The computers in your office are veritable treasure chests of information cyber pirates would love to get their hands on. Only authorized personnel in a practice should have the keys to unlock what’s inside. Passwords as those keys. They play an important role in protecting Electronic Health Records (EHR) and the vital information those records hold.
The HIPAA Security Rule says that “reasonable and appropriate . . . procedures for creating, changing, and safeguarding passwords” must be in place. But the rule doesn’t stop there. It goes on to say that “In addition to providing passwords for access, entities must ensure that workforce members are trained on how to safeguard information. Covered entities must train all users and establish guidelines for creating passwords and changing them during periodic change cycles.”
Regardless of the type of computers or operating system your office uses, a password should be required to log in and do any work. Today’s blog will focus on how to create strong passwords — the kind that aren’t easily guessed. And since attackers often use automated methods to try to guess a password, it is important to choose one that doesn’t have any of the characteristics that make passwords vulnerable.
How to stay ahead of the hackers
They’re a clever bunch, those hackers. And they seem to know a lot about human nature, too. They’ve figured out the methods most people use when choosing a password. And they’ve turned that knowledge to their advantage.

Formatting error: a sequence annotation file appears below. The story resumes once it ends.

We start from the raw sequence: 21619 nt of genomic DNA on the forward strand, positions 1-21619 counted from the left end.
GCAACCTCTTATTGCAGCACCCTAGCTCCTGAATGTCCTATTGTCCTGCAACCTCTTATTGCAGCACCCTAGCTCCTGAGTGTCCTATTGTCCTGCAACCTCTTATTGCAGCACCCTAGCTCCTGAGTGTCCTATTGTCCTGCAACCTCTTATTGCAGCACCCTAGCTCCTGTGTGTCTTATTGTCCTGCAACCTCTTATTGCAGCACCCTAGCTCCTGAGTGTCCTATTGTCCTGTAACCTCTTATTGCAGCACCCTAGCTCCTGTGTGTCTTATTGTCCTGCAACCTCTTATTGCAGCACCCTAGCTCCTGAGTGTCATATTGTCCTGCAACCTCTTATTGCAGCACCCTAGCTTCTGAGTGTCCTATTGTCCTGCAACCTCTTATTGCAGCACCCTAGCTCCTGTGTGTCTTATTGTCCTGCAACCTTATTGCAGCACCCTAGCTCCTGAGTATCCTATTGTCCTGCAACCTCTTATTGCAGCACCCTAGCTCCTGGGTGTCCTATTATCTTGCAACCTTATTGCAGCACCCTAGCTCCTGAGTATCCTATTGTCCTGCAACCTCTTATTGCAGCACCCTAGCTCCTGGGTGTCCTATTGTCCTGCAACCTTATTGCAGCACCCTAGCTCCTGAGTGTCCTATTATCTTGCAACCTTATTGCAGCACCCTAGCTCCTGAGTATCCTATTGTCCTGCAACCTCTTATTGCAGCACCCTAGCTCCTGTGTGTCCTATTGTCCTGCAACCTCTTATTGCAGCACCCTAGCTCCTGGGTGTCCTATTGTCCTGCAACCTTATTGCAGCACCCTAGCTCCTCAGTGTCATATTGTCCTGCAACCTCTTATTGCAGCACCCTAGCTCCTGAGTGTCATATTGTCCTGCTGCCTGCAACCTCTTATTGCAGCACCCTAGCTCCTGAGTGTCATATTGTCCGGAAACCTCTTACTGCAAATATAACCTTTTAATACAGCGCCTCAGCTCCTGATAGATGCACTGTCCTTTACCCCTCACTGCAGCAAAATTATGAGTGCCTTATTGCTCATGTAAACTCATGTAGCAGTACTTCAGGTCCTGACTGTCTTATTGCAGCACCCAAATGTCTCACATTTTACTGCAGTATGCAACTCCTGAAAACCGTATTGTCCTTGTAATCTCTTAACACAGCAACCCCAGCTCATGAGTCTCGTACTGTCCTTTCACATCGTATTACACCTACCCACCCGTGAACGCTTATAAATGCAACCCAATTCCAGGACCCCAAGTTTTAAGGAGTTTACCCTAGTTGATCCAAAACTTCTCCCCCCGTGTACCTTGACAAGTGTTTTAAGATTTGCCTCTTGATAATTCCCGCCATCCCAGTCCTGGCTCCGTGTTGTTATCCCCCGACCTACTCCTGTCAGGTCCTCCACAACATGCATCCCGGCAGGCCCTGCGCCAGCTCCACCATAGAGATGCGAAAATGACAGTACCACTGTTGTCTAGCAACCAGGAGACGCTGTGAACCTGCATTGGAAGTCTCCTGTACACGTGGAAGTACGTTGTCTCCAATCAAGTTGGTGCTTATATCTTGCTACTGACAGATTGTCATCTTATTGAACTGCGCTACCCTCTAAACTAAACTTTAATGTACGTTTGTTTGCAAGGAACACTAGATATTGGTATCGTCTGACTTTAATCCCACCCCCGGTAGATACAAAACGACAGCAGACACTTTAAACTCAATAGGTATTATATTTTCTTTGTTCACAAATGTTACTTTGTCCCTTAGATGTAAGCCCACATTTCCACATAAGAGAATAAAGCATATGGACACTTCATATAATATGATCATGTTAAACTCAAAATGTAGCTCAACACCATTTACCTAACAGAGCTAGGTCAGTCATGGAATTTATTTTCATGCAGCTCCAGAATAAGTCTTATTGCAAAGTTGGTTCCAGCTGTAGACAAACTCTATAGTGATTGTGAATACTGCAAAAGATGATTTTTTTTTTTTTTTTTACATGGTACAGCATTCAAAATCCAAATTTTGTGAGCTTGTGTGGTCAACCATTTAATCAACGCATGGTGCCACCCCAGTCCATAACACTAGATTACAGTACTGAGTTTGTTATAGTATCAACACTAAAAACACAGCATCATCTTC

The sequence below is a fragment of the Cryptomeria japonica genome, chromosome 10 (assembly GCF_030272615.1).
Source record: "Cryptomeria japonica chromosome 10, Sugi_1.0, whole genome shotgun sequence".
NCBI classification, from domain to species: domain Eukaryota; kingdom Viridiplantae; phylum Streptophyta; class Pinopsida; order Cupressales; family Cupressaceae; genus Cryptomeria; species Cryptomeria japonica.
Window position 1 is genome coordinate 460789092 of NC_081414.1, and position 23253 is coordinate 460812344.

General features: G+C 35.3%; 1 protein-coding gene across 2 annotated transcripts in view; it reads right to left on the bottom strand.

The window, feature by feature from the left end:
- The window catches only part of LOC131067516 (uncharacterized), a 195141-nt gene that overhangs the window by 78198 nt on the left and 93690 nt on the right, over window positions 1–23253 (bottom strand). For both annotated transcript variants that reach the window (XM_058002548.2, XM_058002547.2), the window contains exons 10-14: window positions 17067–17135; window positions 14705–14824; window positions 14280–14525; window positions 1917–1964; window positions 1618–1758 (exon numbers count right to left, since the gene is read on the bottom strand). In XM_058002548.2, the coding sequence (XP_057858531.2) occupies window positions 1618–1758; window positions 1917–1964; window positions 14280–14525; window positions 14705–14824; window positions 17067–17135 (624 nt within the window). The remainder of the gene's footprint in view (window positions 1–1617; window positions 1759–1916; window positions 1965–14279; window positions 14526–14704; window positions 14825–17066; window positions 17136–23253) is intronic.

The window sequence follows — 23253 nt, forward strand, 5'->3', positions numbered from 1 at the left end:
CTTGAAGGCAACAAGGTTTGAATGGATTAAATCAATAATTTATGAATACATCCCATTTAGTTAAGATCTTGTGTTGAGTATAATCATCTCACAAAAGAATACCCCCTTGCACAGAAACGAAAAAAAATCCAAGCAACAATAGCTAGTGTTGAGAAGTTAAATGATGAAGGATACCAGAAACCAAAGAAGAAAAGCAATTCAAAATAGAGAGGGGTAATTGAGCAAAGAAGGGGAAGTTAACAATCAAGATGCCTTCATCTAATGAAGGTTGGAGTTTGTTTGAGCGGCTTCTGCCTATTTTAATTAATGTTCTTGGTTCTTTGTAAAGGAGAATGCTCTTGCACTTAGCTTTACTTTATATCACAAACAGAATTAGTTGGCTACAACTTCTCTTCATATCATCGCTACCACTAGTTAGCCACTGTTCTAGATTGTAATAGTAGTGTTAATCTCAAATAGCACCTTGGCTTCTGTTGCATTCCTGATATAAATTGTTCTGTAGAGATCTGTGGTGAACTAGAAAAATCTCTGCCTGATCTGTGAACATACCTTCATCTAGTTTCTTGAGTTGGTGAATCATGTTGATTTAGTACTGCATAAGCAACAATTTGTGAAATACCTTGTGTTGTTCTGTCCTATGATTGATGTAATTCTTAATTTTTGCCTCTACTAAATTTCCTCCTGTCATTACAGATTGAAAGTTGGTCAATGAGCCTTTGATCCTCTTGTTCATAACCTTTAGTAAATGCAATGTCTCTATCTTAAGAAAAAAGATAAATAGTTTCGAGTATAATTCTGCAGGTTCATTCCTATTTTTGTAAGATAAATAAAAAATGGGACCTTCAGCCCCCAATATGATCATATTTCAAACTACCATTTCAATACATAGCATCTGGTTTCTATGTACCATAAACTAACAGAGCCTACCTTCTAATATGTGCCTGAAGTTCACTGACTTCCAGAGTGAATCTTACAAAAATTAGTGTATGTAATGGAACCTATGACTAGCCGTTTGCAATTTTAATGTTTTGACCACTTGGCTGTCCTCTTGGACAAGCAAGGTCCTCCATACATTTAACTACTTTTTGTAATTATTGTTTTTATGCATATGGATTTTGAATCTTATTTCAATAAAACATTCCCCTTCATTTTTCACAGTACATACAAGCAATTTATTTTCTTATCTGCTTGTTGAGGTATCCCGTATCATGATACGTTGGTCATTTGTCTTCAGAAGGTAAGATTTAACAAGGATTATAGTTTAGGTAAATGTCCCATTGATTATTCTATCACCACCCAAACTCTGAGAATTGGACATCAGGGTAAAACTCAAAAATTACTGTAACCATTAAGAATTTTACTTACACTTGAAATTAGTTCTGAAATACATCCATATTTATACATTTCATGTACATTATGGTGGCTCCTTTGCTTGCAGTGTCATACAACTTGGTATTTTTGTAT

To outsmart them, create a password that’s:
- NOT a word found in any dictionary, even foreign ones
- NOT a word any language — including its slang, dialects, and jargon
- NOT a word spelled backwards
- NOT based on recognizable personal information — like names of family and friends
- NOT a birthdate
- NOT an address or phone number
- NOT a word or number pattern on the keyboard — for instance, asdfgh or 987654
A strong password should:
- Be at least 8 characters in length
- Include a combination of upper and lower case letters, at least on number and at least one special character, like an exclamation mark
Examples of strong passwords
With their weird combinations of letters, numbers, and special characters, passwords can be a challenge to remember. Starting with an easy-to-remember phrase and then tweaking it to fit the guidelines for strong passwords is one way around that problem.
1h8mond@ys! (I hate Mondays!)
5ayBye4n@w (Say bye for now)
The importance of having strong passwords — the longer, the better — and changing them on a regular basis can’t be overstated. And it goes without saying that writing a password on a Post-It note and attaching it to a computer monitor should never be done. Do everything you can to make your passwords strong, and store them somewhere safe. These steps will help ensure the security of your PHI and give those hackers fits.